06-30-2012, 12:46 AM
  #7
Started
Are T-posts fencing common? I never seem to see that kind of fencing ever used around here when I first heard people talking about capping T posts on some horse forums, I never knew what they where talking about..
     
    07-02-2012, 07:06 PM
  #8
Green Broke
A good fence is horse high, bull strong, and pig tight.

My tee post are spaced at 10 feet, and a wooden post set every 50 feet. My fence is woven wire, and I've got electric 5" out and 16" above the ground, as well as along the top. The electric is just to keep them off of it.....
mvinotime, littrella and FaydesMom like this.
     
    07-02-2012, 07:37 PM
  #9
Showing
Good luck with non-electrified tape because one day the horse will be at the neighbors. When the pasture is plentiful not a problem but about early August the old instinct to move from the high country kicks in and they get wonderlust. You non electrified ribbon won't hold them. Horses know when electricity is running thro it, they can sense it from 30' away.
     
    07-02-2012, 08:01 PM
  #10
Super Moderator
Thanks Joe! I appriciate the suggestions, they gave me a lot to think about. I think I'm going to re-calculate my original idea so it'll be more permanent+sturdy. Thanks.

Paintedpastures, yeah, they're pretty much the only kind of fencing around here. The rest of my pasture is post and high tensile wire but that's "fancy people" niiiiiice stuff. "Normal people" fence is t-posts and tape, at least right here in my area. I 100% prefer the nicer stuff though, it looks nicer and it's sturdier.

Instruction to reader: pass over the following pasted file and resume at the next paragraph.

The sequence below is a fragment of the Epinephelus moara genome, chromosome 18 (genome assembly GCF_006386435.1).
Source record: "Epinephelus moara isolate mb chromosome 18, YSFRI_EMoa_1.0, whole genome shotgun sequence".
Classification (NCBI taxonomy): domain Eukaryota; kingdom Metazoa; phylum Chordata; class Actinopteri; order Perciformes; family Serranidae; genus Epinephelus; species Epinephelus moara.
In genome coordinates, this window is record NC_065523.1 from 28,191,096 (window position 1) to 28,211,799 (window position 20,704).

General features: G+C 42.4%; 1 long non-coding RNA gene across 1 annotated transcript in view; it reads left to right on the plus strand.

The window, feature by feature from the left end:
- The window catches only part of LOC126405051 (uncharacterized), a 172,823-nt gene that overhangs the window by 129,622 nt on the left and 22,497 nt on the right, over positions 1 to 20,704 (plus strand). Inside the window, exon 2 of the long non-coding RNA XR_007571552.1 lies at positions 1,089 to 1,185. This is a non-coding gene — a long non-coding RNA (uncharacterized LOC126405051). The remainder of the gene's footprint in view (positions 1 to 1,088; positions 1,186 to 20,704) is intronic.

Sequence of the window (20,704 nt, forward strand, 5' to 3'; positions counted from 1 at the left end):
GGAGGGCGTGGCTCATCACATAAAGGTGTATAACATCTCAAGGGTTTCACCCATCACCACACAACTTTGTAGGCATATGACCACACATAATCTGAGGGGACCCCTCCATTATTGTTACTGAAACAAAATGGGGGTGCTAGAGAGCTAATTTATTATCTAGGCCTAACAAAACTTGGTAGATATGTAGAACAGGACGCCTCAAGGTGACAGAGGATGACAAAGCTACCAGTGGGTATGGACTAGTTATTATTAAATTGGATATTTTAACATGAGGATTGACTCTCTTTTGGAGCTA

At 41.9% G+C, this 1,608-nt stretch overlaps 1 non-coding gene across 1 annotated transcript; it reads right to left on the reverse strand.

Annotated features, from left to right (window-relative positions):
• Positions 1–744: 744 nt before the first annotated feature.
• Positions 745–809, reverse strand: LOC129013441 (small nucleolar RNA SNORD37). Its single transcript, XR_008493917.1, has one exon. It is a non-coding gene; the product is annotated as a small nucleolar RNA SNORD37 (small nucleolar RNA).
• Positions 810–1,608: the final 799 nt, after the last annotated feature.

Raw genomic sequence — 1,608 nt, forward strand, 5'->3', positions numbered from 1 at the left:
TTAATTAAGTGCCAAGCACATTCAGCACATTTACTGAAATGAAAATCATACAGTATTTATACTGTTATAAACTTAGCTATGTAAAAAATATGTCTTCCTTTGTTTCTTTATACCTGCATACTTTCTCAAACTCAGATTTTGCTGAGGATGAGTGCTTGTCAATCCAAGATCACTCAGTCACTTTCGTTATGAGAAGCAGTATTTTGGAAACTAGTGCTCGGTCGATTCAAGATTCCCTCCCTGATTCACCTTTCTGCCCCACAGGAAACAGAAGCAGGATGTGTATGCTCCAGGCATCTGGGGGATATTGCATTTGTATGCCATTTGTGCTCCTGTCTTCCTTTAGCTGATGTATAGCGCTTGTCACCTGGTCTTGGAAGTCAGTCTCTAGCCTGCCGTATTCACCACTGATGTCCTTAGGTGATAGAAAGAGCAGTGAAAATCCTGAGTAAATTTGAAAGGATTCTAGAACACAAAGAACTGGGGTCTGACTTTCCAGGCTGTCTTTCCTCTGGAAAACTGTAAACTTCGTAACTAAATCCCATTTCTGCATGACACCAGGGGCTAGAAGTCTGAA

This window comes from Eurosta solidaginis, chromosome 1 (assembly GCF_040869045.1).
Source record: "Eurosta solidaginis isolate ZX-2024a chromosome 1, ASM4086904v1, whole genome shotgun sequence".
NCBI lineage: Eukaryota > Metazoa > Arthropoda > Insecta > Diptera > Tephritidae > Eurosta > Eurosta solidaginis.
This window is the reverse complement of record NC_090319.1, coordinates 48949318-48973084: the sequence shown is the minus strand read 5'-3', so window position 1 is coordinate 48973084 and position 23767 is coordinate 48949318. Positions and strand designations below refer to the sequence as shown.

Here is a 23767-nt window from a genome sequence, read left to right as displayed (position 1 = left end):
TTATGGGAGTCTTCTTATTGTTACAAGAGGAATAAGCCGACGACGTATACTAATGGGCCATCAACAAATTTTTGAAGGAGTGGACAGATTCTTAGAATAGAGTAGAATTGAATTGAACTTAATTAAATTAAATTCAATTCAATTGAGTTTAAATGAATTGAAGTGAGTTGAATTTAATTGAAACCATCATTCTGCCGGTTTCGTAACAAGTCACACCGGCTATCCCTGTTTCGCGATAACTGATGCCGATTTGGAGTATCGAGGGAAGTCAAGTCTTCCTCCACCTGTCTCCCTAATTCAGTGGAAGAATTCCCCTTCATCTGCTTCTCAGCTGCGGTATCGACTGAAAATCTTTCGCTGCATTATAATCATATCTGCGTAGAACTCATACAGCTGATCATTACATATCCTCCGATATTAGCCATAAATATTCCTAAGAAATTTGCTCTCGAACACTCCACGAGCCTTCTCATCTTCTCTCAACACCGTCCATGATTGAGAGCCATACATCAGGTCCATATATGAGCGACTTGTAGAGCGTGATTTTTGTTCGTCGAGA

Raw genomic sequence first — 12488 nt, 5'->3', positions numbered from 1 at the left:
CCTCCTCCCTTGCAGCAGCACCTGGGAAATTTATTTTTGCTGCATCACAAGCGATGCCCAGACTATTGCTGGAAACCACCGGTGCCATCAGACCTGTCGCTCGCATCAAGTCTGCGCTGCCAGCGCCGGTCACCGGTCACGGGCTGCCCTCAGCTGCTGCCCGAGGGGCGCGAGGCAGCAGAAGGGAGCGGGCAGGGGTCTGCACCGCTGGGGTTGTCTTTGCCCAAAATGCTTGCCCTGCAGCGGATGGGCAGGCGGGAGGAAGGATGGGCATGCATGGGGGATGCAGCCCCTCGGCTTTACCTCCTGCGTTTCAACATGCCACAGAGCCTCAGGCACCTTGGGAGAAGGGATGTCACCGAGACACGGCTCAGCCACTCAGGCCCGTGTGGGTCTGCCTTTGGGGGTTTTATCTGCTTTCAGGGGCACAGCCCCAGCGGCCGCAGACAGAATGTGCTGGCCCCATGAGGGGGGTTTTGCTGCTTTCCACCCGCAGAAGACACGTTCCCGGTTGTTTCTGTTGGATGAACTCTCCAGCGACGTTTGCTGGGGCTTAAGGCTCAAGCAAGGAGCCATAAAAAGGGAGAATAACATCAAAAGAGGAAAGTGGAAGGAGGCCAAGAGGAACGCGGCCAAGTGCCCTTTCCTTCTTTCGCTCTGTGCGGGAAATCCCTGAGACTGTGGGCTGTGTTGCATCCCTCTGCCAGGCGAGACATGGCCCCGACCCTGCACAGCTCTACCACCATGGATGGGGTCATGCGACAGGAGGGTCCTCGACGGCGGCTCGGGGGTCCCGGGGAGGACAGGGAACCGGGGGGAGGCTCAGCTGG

Thanks gunslinger for your thoughts! :)

Hah, thank you Saddlebag for your thoughts. Since my mare is blind, she can't behind electric fence. Blind horses=/=electric. Since they have no sight, if they accidentally blunder into an electric fence, the end result could be catastrophic.
And this little set up^^ is 100% within my post+high tensile wire fence so even if they did get out, it wouldn't really be an issue. Annoying, but not a danger to anyone or themselves.
But really, my mare has had no issues staying inside a 12x12 box made up of lunge lines for 2+ days. It wasn't ideal but it was sort of an emergency situation and she needed to be contained somehow. Her pasture fencing had been taken down for renovations.
Anyway, I completely agree that most horses would not stay behind the things my mare stays behind (probably the foster included, lol) but my mare is a lil weirdo.